"'Xxx' is dead." I dread such words usually. Too seldom do they speak of the passing of a Ceausescu or an Idi Amin, too often of some friend or family member or colleague who will in fact be missed, and if not by me so very much, then at least by some whose happiness is important to me.
Or Xxx is another who reminds me of my deep ignorance of the breadth of Western Culture. Thus it was with Seamus Heaney, who died last week. "Who was that?" I asked.
The usual exclamations of astonishment ensued. An Irishman. A poet. Aren't they all in their cups? And a translator. That inspired only a little more interest. Then I saw a tweet from Jost Zetzsche which mentioned Beowulf.
The appreciation of his work Jost shared told of the inspiration this translation had given to a young boy, and I was hooked. Hard.
I have never been able to find much enthusiasm for this Anglo-Saxon classic. Too f-ing obscure in its stilted translations, with my command of older English forms barely managing Chaucer in the original and probably missing half of that.
Could this man in fact have raised this dead text to a living thing to capture the imagination of young boys and grown men? Such word-sorcery is too rare and always to be celebrated.
So. I downloaded the in fact monolingual bilingual Kindle version from Amazon.de and sailed to the land of the Shieldings, watched Beowulf's struggles with Grendel and his monstrous mother with tense fascination before the best part of the tale, as old Beowulf, a tired king of 50 years' reign bade farewell to his cowardly chosen guard and faced the ravaging dragon alone, meeting his doom with but one loyal man at his side.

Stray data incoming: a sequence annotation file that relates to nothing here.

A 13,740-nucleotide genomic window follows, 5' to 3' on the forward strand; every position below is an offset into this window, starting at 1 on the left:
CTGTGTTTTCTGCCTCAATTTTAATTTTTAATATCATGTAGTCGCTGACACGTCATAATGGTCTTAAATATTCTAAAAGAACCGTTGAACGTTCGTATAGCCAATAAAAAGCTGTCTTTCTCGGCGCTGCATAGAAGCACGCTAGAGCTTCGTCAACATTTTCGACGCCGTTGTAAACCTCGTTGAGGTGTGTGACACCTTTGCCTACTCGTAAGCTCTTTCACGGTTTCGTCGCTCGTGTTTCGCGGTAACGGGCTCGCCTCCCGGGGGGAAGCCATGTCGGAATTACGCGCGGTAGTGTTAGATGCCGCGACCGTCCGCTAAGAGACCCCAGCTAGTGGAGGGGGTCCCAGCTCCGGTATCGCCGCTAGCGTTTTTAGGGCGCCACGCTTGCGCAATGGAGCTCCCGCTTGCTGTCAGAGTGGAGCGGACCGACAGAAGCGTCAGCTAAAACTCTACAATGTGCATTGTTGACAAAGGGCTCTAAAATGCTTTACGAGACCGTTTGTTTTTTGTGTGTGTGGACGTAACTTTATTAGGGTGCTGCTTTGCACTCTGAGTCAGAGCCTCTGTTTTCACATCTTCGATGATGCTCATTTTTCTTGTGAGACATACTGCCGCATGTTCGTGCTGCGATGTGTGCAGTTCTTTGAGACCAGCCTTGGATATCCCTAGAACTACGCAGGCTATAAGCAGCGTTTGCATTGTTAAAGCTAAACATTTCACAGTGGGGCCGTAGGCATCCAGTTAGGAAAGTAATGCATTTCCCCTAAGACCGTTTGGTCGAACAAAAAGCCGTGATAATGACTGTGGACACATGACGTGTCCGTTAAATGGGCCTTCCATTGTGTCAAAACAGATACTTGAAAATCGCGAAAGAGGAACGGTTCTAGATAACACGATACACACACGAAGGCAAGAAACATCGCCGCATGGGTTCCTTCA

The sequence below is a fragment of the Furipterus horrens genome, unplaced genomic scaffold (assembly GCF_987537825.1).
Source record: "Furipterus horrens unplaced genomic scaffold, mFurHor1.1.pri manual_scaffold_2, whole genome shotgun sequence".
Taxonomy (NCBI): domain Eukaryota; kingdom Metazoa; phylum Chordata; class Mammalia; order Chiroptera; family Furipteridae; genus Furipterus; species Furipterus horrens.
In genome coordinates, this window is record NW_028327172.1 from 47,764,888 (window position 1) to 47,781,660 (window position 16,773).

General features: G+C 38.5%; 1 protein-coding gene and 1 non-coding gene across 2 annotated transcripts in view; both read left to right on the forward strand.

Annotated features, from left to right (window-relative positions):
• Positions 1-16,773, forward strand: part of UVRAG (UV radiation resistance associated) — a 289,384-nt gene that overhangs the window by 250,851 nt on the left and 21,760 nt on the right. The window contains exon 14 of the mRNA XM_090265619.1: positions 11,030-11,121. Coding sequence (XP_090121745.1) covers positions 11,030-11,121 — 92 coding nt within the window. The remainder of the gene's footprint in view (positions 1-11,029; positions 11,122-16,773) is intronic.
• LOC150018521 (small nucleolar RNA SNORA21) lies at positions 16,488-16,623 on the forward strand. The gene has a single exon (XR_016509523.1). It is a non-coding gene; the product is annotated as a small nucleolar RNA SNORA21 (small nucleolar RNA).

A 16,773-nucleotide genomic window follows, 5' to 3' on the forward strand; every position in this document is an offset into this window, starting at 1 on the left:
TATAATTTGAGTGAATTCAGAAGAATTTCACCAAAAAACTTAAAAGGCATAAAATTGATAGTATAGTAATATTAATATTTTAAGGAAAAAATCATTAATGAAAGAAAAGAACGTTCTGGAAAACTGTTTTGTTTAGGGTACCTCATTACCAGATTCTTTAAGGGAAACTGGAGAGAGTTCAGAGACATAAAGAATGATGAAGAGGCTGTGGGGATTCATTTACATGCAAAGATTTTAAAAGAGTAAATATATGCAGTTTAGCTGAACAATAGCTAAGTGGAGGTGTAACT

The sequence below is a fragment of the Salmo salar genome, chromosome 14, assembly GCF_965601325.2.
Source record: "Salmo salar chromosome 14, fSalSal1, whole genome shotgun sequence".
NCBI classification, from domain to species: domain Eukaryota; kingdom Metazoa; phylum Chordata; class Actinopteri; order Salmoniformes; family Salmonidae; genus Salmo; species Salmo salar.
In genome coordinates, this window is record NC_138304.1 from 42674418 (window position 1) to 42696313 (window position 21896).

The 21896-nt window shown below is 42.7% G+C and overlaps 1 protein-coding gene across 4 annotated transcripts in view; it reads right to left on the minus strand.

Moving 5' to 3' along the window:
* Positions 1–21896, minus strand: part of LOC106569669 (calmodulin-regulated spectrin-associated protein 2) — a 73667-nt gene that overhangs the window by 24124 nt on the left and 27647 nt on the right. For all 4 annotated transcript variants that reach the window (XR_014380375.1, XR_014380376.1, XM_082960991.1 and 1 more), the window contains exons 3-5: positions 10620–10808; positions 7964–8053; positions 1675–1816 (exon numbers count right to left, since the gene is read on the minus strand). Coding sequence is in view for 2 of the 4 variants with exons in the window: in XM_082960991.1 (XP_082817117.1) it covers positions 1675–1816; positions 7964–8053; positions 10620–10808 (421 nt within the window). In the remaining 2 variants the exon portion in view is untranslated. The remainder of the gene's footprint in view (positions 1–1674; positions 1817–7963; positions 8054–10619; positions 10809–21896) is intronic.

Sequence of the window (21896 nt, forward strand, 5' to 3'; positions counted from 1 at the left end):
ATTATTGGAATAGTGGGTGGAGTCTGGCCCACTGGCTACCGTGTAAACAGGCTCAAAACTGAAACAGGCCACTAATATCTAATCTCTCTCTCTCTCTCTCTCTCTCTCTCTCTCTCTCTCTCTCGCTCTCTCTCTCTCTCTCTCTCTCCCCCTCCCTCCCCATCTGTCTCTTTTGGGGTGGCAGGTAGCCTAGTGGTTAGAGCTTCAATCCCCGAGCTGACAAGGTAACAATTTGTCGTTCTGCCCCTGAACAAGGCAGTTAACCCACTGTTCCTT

And as I read on to the funereal mourning and the keening voices in Heaney's voice, which spoke of the hero lost and the dark days ahead, I felt that the world was indeed a little darker for the loss of the Bard who gave a hero's tale new life to last another thousand years and inspire new generations to stand firm against the wyrm.
Seamus Heaney translated and published much more than just Beowulf. This was also not the first time he breathed to an old text. His first translation was Buile Shuibhne (Sweeney's Astray) is an old Irish book.
Maybe you should start digging here, it could be interesting,
I've since seen a few other examples of his work and like it all. It's a bit embarrassing to have overlooked a writer that good for so long, but there's only so much time in the day, and I can always look forward to the certainty of many more good discoveries. What appealed to me particularly with Beowulf was that I am familiar with most of the story and had a translation of it already that I hated. That other work made it quickly clear how good Heaney was. I had planned to show some contrasting examples in this post, but the differences were so big and Heaney's text so good that any passage would do well enough. One thing that did surprise me was the third trial he faced: that is omitted from every retelling I have read so far. But I enjoyed that part most, not the least because its influence on another popular author and scholar of Beowulf is clear.Delete
Have a look at this: http://artsbeat.blogs.nytimes.com/2013/08/30/another-kind-of-music/?_r=0 Rhymin' Simon on Famous Seamus.ReplyDelete